The country recognizes Hate crimes against sexual orientation and/or gender identitybut there is no equal marriage law or legal option to adopt for same-sex couples.

However, in 2020 the Croatian High Administrative Court ruled that Ivo Šegota and Marijan Kožić had the right to adopta sentence they reached after years of legal claims.

The Personal Names law stipulates that everyone can change their name without restrictions based on gender. In this sense, the International Association of Lesbians, Gays, Bisexuals, Trans and Intersex in Europe (ILGA, in English) asked the government for reforms that make the process to access the chosen identity more accessible and clearer, and an adoption law for same-sex couples.

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Both on the court and in the cinema

In the football world, the women’s team played its first international match on October 28, 1993 against Slovenia (lost 3-0). She has not yet participated in the women’s Eurocup, nor has she qualified for the World Cup or the Olympic Games.

According to FIFA, the successes of Croatian men’s football are causing gradual changes in women’s football. Ana Markovic, 23-year-old forward and one of the promises of her team, publicly showed her anger that the media presented her as the “sexiest soccer player in the world” or the “blonde bombshell”. “They have never seen me play football and they only pay attention to my appearance. I think it’s a real shame,” she stated.

In the field of cinema, and after decades of predominance of narratives centered on the Croatian war of independence and stories led by men -in which women occupied a very secondary and utilitarian role-, the work of the filmmakers began to build their own place and continues to grow.

Though they still occupy a very marginal role in industry percentages, with 7% in directing roles and 12% among screenwriters, filmmakers Hana Jusić, Sonja Tarokić, Dana Budisavljević and Vanja Cernjul; and the producers Anita Juka, Tamara Babun and Lana Matić; are some of the representatives of the field that lead this path, with their appearance in the latest editions of prestigious festivals such as Cannes and Toronto.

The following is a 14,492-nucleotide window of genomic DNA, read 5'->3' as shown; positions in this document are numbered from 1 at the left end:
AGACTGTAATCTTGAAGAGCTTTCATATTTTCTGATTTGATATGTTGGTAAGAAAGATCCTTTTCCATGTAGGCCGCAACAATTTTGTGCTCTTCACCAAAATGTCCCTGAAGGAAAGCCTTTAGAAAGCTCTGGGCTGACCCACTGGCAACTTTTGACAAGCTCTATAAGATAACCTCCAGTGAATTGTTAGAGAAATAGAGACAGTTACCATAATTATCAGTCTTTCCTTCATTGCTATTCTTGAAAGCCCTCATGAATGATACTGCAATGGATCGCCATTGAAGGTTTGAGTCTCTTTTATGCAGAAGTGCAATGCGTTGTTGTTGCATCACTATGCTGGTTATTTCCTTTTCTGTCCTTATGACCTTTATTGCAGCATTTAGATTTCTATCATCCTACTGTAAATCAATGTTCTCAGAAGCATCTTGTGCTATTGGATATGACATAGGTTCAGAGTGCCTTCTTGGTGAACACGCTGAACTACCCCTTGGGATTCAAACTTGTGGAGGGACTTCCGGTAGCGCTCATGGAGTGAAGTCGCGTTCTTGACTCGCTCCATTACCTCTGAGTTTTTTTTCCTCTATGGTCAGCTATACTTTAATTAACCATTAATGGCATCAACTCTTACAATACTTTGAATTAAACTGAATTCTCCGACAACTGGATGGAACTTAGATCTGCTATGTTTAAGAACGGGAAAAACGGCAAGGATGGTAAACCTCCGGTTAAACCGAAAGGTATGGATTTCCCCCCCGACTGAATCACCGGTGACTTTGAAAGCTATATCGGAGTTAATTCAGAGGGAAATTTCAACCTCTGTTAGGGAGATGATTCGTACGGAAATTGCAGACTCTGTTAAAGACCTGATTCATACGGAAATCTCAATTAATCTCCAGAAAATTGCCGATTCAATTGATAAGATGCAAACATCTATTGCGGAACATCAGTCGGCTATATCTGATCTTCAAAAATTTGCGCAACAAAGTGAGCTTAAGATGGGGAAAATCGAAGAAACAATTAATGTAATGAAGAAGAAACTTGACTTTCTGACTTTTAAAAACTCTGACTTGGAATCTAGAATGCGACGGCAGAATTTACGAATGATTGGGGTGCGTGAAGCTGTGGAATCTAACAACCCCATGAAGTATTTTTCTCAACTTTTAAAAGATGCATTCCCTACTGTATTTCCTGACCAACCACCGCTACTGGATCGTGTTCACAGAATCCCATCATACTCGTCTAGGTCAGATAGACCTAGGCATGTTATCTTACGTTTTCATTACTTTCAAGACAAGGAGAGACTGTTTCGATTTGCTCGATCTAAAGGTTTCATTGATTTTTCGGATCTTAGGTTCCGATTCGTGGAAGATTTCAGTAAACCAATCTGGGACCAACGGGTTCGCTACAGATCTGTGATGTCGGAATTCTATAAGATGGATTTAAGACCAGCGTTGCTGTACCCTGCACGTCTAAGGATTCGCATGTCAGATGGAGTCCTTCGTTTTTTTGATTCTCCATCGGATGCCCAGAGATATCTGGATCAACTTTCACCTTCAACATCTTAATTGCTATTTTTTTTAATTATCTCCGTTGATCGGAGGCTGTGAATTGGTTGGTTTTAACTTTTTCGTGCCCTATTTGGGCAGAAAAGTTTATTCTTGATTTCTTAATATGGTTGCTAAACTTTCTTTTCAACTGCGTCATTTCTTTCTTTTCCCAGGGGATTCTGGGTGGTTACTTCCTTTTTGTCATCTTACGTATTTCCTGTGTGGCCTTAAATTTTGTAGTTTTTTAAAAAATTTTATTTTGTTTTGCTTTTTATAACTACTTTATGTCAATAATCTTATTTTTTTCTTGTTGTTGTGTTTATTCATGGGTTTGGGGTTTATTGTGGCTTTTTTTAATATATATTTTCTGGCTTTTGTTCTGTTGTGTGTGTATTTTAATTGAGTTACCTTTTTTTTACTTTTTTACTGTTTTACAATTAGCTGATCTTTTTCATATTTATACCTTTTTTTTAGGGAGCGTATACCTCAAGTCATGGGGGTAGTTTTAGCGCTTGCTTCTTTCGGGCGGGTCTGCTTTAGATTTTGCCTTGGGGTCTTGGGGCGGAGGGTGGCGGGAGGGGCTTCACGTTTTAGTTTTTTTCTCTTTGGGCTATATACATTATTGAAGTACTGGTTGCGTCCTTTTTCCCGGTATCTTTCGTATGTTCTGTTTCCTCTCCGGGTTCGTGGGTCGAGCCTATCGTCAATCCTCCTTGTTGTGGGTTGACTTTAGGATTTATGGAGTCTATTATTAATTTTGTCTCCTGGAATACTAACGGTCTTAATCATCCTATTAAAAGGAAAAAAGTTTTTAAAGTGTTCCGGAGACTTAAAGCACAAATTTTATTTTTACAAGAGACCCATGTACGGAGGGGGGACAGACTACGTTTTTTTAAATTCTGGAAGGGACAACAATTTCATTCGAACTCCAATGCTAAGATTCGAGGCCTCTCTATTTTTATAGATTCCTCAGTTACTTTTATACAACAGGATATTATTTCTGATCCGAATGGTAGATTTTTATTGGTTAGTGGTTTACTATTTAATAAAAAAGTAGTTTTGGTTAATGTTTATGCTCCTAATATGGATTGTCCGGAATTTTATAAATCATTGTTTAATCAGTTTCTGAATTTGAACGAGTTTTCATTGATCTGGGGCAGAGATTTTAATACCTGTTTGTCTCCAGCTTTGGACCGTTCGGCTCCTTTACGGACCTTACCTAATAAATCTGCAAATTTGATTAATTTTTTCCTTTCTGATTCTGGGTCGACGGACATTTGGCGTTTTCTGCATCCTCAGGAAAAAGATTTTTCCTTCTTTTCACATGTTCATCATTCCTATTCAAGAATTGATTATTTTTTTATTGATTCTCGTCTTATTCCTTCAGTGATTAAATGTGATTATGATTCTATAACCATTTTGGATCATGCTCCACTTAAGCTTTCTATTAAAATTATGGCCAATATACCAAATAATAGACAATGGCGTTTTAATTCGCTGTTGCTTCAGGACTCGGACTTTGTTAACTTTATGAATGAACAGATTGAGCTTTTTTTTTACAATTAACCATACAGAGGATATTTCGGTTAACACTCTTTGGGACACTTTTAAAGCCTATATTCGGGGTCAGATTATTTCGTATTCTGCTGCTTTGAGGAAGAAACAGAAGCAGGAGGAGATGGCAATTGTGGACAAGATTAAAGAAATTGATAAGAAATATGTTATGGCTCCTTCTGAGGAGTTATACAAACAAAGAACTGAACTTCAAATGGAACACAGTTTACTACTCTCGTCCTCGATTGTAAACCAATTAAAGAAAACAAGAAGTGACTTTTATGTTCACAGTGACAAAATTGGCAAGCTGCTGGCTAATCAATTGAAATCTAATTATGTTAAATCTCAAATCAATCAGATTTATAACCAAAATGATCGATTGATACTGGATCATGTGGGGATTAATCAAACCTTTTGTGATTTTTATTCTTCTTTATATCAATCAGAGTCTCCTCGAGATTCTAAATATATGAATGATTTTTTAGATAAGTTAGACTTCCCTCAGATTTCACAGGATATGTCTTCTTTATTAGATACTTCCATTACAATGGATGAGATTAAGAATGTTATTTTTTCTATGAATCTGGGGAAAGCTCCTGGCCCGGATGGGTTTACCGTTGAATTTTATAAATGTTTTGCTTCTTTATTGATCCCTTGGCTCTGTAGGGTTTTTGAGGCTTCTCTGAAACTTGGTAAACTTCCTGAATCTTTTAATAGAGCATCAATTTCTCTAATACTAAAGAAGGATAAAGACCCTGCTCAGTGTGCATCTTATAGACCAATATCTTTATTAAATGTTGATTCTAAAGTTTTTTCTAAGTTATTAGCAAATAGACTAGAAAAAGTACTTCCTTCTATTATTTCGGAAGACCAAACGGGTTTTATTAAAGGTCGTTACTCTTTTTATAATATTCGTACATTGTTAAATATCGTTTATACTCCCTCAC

As in other European regions, Croatian artists also compete in the music scene of their country, especially since the emergence of #MeToo and its aftershocks globally. However, at the beginning of the last decade, signs of change were already being seen both on and behind the scenes, with the precedent of the successful singer-songwriter Nina Romić, promoter in 2012 of the first day integrated exclusively by women at a music festival. It was also during those years that the collective Le Zbor, a female choir with a feminist messagerevolutionary and in favor of LGBTIQ+ rights.

Today, some references that seek to deepen these transformations are the queer rock group Zen, the singer Zvonka Obajdin, from the band Svemir; singer-songwriter Sara Renar and pop singer Jelena Rozgathe more

Among the feminist social referents, stand out Gordana Lukač Koritnik, first female ombudsman for gender equality in the Republic of Croatia; feminist journalist Vesna Kesić, who has investigated wartime rape; the activist Jelka Glumičić who, among other projects, promoted the Helpline for women and children, and sheltered housing for the elderly, and who was nominated for the Nobel Peace Prize.

The World Cup is an opportunity to learn about and make visible rights, those that have been won, those that are missing, and the role of activists. It is the objective of this work

This World special produced from the Gender and Diversities edition of Télam was possible thanks to teamwork with Clara Olmos, Agustina Ramos, Victoria Ojam, Marina Butron, Marianela Mayer, and Nicolás Luna.